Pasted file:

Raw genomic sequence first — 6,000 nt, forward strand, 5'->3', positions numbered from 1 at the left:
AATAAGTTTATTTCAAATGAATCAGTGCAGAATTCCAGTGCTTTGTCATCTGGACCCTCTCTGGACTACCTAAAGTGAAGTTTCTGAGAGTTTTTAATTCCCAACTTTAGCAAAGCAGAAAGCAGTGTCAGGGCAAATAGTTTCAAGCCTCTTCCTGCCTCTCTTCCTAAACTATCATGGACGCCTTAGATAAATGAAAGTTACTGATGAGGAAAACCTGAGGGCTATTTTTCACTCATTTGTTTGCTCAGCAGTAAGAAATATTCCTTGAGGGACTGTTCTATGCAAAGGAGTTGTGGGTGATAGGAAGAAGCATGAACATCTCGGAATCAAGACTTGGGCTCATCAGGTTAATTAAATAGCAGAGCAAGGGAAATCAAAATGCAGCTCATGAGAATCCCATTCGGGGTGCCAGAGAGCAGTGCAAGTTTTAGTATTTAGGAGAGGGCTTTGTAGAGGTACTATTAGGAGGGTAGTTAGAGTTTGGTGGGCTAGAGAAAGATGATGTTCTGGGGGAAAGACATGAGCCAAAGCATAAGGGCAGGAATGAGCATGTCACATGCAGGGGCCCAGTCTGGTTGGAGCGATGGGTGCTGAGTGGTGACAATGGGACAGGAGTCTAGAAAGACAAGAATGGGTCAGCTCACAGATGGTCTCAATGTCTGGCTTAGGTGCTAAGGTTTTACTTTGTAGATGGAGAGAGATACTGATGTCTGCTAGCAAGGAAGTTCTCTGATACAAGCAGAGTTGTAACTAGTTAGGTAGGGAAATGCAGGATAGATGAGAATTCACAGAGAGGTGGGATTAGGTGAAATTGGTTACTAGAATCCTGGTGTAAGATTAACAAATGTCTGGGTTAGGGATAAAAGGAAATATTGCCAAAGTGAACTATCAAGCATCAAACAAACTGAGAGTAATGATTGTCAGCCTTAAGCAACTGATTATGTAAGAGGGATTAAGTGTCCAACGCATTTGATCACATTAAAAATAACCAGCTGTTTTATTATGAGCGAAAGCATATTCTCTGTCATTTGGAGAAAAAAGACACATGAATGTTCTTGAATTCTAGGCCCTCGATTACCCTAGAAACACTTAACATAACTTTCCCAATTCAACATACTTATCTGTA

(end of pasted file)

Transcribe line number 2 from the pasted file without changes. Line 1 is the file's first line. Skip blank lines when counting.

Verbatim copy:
AATAAGTTTATTTCAAATGAATCAGTGCAGAATTCCAGTGCTTTGTCATCTGGACCCTCTCTGGACTACCTAAAGTGAAGTTTCTGAGAGTTTTTAATTCCCAACTTTAGCAAAGCAGAAAGCAGTGTCAGGGCAAATAGTTTCAAGCCTCTTCCTGCCTCTCTTCCTAAACTATCATGGACGCCTTAGATAAATGAAAGTTACTGATGAGGAAAACCTGAGGGCTATTTTTCACTCATTTGTTTGCTCAGCAGTAAGAAATATTCCTTGAGGGACTGTTCTATGCAAAGGAGTTGTGGGTGATAGGAAGAAGCATGAACATCTCGGAATCAAGACTTGGGCTCATCAGGTTAATTAAATAGCAGAGCAAGGGAAATCAAAATGCAGCTCATGAGAATCCCATTCGGGGTGCCAGAGAGCAGTGCAAGTTTTAGTATTTAGGAGAGGGCTTTGTAGAGGTACTATTAGGAGGGTAGTTAGAGTTTGGTGGGCTAGAGAAAGATGATGTTCTGGGGGAAAGACATGAGCCAAAGCATAAGGGCAGGAATGAGCATGTCACATGCAGGGGCCCAGTCTGGTTGGAGCGATGGGTGCTGAGTGGTGACAATGGGACAGGAGTCTAGAAAGACAAGAATGGGTCAGCTCACAGATGGTCTCAATGTCTGGCTTAGGTGCTAAGGTTTTACTTTGTAGATGGAGAGAGATACTGATGTCTGCTAGCAAGGAAGTTCTCTGATACAAGCAGAGTTGTAACTAGTTAGGTAGGGAAATGCAGGATAGATGAGAATTCACAGAGAGGTGGGATTAGGTGAAATTGGTTACTAGAATCCTGGTGTAAGATTAACAAATGTCTGGGTTAGGGATAAAAGGAAATATTGCCAAAGTGAACTATCAAGCATCAAACAAACTGAGAGTAATGATTGTCAGCCTTAAGCAACTGATTATGTAAGAGGGATTAAGTGTCCAACGCATTTGATCACATTAAAAATAACCAGCTGTTTTATTATGAGCGAAAGCATATTCTCTGTCATTTGGAGAAAAAAGACACATGAATGTTCTTGAATTCTAGGCCCTCGATTACCCTAGAAACACTTAACATAACTTTCCCAATTCAACATACTTATCTGTA